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The Relationship Between Television Viewing and Overweight and Obesity in Young Children: A Review of Existing Explanations

  • Vickii B. Jenvey
Chapter

Abstract

Often, researchers propose that young (3–6 year-old) children’s television (TV) viewing habits contribute to early-onset obesity. Three explanations that link TV viewing patterns of young children with the development of overweight and obesity are considered. (1) TV viewing displaces time available for physical activity, reduces energy expenditure relative to energy intake, and leads to obesity. (2) The cognitive immaturity of young children increases their susceptibility to the persuasive intent of advertisements, for food products of poor nutritional quality. Such food advertisements appear often during children’s TV programs and, it is argued, lead to unhealthy food preferences and dietary imbalances associated with obesity. (3) Both activity displacement and susceptibility to the persuasive messages embedded in food advertisement for products containing high levels of saturated fat and sugar and low levels of dietary fiber predispose young children to early-onset obesity. Conceptual and methodological shortfalls in many of the existing studies cited in support of each explanation lead to conflicting results and failure to replicate existing findings. How future research might address shortfalls in existing research is also discussed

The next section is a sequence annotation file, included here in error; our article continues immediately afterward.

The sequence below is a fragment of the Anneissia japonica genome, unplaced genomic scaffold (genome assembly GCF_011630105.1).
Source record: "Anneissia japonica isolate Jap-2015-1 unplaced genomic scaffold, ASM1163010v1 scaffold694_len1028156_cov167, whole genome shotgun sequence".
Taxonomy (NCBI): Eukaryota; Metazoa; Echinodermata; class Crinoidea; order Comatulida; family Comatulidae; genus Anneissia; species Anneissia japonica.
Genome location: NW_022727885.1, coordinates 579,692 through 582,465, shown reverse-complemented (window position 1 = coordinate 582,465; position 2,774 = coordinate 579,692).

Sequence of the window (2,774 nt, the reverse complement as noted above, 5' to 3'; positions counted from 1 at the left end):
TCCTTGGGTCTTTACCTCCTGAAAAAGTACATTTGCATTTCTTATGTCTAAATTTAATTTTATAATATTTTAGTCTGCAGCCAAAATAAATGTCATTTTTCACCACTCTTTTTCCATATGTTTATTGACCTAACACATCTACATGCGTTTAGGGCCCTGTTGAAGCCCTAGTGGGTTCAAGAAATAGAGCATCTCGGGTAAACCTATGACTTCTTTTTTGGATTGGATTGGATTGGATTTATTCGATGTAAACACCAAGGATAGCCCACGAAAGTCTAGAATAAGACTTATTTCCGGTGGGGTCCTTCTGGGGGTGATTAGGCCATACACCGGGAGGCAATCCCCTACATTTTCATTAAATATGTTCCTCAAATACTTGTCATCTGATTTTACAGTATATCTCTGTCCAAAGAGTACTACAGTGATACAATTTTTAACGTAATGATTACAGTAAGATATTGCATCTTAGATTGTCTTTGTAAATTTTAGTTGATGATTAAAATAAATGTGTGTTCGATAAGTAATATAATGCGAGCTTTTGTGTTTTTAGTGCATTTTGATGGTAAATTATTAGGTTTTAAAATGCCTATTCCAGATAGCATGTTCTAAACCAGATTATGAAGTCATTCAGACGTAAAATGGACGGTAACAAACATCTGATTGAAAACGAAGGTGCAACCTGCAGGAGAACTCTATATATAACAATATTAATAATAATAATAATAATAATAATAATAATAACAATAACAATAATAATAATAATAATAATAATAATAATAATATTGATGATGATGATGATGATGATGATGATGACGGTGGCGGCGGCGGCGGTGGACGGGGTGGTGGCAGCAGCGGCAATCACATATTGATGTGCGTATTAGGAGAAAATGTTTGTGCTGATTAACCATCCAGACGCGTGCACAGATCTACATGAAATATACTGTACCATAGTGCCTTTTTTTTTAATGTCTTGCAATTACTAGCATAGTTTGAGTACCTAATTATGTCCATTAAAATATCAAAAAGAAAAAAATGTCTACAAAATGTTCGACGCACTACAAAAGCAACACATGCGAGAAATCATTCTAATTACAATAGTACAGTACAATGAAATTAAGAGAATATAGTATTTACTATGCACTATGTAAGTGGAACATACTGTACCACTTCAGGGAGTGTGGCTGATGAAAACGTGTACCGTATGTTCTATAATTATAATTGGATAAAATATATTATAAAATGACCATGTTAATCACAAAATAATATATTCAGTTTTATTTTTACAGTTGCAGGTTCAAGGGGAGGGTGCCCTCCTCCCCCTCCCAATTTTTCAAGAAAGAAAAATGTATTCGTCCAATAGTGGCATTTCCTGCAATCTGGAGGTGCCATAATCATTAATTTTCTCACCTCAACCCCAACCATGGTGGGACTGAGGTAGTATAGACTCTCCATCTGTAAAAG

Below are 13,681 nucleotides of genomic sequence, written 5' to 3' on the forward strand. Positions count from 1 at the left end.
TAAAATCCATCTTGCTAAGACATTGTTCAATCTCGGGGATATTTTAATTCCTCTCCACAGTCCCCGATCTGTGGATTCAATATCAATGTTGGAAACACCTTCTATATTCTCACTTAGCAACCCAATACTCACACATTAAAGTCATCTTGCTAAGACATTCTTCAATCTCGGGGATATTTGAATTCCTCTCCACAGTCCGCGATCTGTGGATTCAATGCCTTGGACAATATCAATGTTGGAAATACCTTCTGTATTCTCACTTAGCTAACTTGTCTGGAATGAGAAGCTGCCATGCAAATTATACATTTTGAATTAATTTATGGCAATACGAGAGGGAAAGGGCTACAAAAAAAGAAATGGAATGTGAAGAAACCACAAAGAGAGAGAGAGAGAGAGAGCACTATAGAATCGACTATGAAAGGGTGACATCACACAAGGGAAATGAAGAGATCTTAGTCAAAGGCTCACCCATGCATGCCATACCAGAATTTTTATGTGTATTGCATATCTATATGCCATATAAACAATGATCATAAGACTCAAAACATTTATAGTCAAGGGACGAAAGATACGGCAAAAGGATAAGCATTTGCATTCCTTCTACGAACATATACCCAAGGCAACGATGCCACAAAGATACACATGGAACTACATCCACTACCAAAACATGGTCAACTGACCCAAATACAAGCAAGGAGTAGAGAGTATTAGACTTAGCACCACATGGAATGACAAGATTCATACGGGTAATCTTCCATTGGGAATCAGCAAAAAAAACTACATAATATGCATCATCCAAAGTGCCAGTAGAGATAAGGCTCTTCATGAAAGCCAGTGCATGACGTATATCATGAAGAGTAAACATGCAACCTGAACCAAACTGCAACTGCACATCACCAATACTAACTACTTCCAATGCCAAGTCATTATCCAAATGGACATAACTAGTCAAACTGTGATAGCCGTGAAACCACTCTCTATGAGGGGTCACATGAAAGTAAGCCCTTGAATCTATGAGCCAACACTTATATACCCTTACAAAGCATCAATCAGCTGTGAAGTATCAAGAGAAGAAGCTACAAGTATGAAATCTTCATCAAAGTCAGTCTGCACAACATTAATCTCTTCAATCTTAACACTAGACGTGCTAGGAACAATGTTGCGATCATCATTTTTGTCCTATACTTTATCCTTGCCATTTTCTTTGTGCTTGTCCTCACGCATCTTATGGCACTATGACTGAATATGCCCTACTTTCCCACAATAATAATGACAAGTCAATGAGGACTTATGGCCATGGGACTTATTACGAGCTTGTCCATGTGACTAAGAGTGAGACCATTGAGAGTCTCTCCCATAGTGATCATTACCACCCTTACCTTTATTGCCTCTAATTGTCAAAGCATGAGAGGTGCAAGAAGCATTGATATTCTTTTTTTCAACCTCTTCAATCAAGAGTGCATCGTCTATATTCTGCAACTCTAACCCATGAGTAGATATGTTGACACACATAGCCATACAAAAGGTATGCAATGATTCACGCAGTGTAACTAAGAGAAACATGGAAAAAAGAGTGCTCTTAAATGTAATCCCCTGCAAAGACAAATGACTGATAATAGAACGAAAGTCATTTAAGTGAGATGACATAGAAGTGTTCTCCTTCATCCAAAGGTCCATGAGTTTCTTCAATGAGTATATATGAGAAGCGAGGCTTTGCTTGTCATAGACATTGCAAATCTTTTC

Keywords

Junk Food Body Mass Index Measure Skin Fold Thickness Food Advertisement Cognitive Immaturity 
These keywords were added by machine and not by the authors. This process is experimental and the keywords may be updated as the learning algorithm improves.

Abbreviations

ABS

Australian Bureau of Statistics

BMI

Body Mass Index

kg

Kilogram

kgs

Kilograms

m

Meter

m2

Meter squared

TV

Television

WHO

World Health Organization

Greater than or equal to

>

Greater than

<

Less than

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Copyright information

© Springer Science+Business Media, LLC 2011

Authors and Affiliations

  1. 1.School of Psychology, PsychiatryMonash UniversityClaytonAustralia

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